What makes popcorn pop?

By: Robert Thomson


Ever wonder how popcorn pops? The answer is simple: water - or rather, steamed water. Each kernel of corn has a hollow of moisture and it is this moisture that becomes steamed when heated. Pressure from the steam builds in the enclosed kernel until the kernel "pops" and becomes popped corn, or as we familiarly know it, popcorn. Popcorn isn't a recent invention as many people believe. Archeologists have found evidence that corn plants were cultivated in Mexico's central plateaus as far back as 2,500 B.C. Medicine men from the ancient Aztecs heated corn kernels in ceremonial fires, then watched which way the kernel popped to determine the future.

They wore ceremonial necklaces of popcorn dedicated to the god Tialoc, who was the god of goodwill and maize (corn). Peruvian Indians also used the treat in their ceremonies and dress, which was noted by explorer Cortez in his travels. Corn might have stayed regional had not Christopher Columbus brought back kernels to Europe, where the crop was cultivated and eventually became a food staple. By the time the Pilgrims came to American shores, popcorn had also become a staple among Native American tribes and was one of the foods the Wampanoag tribe brought to the first Thanksgiving dinner in Plymouth, Massachusetts.

As popped corn became more in demand, someone was bound to find a way to make its production easier for public consumption. In 1885, American inventor Charles Cretors produced the prototype of the first popcorn machine. The machine was designed primarily as a peanut roaster with a top shelf to produce popcorn. It wasn't until 1893, however, that Cretors produced a fully dedicated popcorn machine, which he introduced at the Columbian Exhibition in Chicago. This more sophisticated prototype was a mobile, steam-driven machine that awed the attendees.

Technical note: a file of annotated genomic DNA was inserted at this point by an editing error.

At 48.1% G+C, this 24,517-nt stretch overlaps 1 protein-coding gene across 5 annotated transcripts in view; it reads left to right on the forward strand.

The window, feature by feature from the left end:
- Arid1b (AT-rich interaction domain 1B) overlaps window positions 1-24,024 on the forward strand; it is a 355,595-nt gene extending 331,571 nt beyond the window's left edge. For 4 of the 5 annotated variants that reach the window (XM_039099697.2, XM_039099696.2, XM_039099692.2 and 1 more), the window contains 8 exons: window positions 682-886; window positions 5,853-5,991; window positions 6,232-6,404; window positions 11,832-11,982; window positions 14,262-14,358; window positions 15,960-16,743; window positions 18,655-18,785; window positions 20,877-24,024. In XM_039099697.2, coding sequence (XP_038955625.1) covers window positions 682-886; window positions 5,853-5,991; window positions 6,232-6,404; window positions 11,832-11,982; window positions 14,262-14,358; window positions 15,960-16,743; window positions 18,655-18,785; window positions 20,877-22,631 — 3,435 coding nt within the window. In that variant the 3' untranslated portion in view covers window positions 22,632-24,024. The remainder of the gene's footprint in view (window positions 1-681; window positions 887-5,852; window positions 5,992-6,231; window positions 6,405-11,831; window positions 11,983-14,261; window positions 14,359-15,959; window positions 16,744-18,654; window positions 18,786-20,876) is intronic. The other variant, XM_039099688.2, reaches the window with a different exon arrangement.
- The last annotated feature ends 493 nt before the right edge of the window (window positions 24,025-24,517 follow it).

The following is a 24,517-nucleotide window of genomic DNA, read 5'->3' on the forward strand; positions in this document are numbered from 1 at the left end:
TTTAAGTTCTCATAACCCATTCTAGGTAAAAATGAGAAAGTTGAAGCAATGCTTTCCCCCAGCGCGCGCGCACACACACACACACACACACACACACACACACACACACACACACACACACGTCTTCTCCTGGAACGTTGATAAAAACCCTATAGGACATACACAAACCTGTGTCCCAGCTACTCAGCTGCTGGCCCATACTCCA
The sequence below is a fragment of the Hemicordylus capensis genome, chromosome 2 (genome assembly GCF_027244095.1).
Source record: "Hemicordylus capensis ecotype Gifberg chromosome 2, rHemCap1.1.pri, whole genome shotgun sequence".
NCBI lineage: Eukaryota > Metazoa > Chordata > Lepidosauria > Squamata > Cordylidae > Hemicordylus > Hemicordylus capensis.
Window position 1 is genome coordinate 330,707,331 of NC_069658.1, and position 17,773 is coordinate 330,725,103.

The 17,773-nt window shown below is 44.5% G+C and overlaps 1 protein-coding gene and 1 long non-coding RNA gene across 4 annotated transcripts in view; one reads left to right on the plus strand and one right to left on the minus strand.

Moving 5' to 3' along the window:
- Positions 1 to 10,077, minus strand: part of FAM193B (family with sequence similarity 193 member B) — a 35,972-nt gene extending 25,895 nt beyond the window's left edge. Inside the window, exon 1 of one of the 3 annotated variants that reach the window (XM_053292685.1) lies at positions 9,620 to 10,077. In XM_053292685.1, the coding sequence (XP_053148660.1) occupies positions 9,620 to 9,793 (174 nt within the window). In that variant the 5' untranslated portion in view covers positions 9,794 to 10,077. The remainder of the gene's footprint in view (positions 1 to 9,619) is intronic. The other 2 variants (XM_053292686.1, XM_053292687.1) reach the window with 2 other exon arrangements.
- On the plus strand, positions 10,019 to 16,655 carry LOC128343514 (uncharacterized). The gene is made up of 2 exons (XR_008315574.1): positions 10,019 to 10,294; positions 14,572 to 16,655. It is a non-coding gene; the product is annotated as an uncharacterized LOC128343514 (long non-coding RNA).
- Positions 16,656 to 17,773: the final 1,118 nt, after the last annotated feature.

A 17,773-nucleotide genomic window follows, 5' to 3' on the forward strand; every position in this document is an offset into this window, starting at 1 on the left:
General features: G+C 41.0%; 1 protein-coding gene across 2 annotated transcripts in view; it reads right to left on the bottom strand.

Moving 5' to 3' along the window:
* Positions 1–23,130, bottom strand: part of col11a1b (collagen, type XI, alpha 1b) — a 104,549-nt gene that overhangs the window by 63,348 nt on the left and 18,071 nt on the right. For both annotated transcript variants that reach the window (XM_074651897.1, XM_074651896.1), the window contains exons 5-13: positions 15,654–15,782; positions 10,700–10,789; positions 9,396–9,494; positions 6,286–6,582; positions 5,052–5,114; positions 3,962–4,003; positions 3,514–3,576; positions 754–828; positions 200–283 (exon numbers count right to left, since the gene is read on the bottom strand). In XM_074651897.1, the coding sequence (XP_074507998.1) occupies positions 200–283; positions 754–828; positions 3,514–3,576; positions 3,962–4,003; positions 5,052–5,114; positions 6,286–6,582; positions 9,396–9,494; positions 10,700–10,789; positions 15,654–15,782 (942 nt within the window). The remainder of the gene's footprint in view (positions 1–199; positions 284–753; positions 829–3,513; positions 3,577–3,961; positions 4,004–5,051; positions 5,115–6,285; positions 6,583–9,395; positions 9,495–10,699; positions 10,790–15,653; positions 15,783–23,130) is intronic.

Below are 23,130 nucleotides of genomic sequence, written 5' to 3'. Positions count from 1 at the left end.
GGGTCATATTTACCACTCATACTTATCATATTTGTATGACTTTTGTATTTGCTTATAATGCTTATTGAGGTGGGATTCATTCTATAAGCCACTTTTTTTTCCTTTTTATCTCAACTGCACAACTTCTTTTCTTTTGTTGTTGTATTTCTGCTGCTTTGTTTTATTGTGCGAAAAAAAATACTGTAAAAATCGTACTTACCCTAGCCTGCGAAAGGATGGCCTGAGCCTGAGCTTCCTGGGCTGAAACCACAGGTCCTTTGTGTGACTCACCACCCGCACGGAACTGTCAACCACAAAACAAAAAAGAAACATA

Popcorn as a snack grew especially popular during the early 1900s.Vendors hauled poppers on horse-drawn buggies and sold their treats at state fairs and carnivals. By the time the great Depression hit, the reasonably-priced snack was one the few "luxuries" that poor families could afford at five cents a bag. During WWII, popcorn replaced candy consumption in the U.S. as most of the sugar produced was sent overseas to the troops. Through the years, the buttery, tasty treat eventually became a familiar offering at movie theaters, carnivals and amusement parks. With the evolving popularity of popcorn came the evolution of the popcorn machine. Newer models are made for any venue, public or private. Home theaters often feature smaller models that mimic those found in larger movie theaters. Nostalgia buffs can find antique-styled popcorn machines reminiscent of those early popcorn wagons.

Today's popcorn machines basically operate the same way, no matter the style. The enclosed part of the machine is called the kettle and is where the corn kernels are popped. Inside the kettle, at the top, is a pan and at the bottom is a warmer. Before the machine is turned on, seasonings are added to the pan for flavoring. Oil is also introduced to heat the kernels faster and more evenly. When the machine is turned on, the pan heats up and a small paddle circles the pan; without this motion, the kernels will not pop evenly and some of the kernels will burn. The popped kernels overflow the pan and falls to the base where they are kept warm for serving.

Not every corn type will pop. Some varieties do not have the necessary amount of moisture to "explode". Corn is grown worldwide, but particularly in the U.S., Argentina and the southern region of France. Farmers cultivate particular strains of corn specifically to have the requisite water that will make the kernels pop when heated. As long as they do, the world will always have popcorn. That's good news for those who like a tasty snack with their movies.

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